Monday, May 30, 2011

Shine by Lauren Myracle

Article first published as Book Review: Shine by Lauren Myracle on Blogcritics.

I know that it’s been said over and over again never to judge a book by its cover, but I have to admit that I picked up Shine by Lauren Myracle only because I was attracted by its cover.

I have never heard of the author and I had no idea what this book was about. I read the synopsis, and gathered from it that a boy named Patrick is a victim of what looks like a hate crime and is now in a coma, and sixteen-year-old Cat, his former best friend, is investigating what really happened.

It sounds pretty clear-cut, but it’s more complicated than that. There’s all sorts of relationship dynamics between the inhabitants of this small town, and of course, there’s the small-town mentality that Cat needs to overcome, especially considering that Patrick was supposedly attacked because he’s a homosexual.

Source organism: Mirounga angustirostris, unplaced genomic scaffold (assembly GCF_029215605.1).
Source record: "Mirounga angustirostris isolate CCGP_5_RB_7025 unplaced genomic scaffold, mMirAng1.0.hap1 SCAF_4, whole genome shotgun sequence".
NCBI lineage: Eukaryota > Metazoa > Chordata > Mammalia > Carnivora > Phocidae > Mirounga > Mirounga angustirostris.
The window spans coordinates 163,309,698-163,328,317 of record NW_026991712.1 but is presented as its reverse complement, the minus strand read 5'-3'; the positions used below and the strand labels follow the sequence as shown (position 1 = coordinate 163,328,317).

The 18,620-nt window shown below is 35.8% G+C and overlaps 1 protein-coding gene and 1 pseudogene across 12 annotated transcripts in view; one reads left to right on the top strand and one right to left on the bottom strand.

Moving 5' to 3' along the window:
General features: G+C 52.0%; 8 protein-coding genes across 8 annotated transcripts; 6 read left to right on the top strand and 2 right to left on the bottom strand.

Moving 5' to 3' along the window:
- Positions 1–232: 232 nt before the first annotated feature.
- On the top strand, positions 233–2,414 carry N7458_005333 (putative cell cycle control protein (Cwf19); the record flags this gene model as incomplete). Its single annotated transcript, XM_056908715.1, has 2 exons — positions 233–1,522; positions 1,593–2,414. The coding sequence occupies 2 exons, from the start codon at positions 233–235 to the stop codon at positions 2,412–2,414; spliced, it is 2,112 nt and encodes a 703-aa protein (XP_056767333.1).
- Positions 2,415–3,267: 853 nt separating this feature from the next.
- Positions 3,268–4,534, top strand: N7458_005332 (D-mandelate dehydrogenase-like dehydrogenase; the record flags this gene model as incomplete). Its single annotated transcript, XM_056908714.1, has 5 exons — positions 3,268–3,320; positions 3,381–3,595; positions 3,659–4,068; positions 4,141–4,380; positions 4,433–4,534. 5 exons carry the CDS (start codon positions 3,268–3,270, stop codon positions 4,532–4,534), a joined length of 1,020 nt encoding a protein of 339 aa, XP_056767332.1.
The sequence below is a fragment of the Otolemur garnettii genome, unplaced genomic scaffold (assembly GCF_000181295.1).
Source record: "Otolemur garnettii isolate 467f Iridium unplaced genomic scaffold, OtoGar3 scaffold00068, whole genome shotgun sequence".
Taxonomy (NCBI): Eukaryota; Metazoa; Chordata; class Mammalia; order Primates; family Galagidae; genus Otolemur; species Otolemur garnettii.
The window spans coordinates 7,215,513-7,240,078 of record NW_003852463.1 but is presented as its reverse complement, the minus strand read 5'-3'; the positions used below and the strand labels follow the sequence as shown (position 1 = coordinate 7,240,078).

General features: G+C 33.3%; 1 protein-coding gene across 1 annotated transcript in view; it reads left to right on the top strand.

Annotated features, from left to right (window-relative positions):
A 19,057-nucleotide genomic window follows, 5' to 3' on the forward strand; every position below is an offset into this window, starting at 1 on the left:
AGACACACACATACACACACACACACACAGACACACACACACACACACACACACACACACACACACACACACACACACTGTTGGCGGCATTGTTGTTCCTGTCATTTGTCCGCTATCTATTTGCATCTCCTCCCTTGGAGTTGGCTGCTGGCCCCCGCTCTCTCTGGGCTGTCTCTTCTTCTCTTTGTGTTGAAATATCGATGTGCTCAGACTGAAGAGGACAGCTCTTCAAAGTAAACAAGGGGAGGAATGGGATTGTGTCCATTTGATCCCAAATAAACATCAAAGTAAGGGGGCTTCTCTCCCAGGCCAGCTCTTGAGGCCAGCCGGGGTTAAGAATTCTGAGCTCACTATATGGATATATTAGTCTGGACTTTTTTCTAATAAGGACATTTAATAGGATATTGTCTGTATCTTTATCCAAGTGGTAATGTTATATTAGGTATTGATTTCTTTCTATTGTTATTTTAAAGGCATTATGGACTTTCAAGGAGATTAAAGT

Cat is threatened when she asks too many questions, but the threats only make her angrier and more determined to find the answers. In the process of digging up information about Patrick’s attack, Cat also has to dig up her own past and the emotions she buried a long time ago.

This is the town that Cat grew up in; these are people that she knows and have relationships with. Some of them she’s had bad experiences with; some were her former best friends. What do you do when you suspect that one of your friends have hurt another?

I was very impressed with how well-written Shine was. It’s kind of like a Nancy Drew crime/mystery novel in the sense that it has a teenaged sleuth who’s solving a crime by asking questions and piecing the answers together, except it’s so much more subtle than a Nancy Drew novel, and yet so much more intense and emotionally involved.

You get to know the characters well, and then you see a different side of them. I think that’s one of my favorite things about this book. Nothing and no one is really what they seem. It’s ironic that I was drawn to this book because of its cover, and then when reading it, find that the prevalent theme in this book is about not taking things at face value.

Shine is one of the most engrossing books I’ve read so far this year, and I’m so impressed by Myracle’s writing that I’ve added her other books to my To-Be-Read list.


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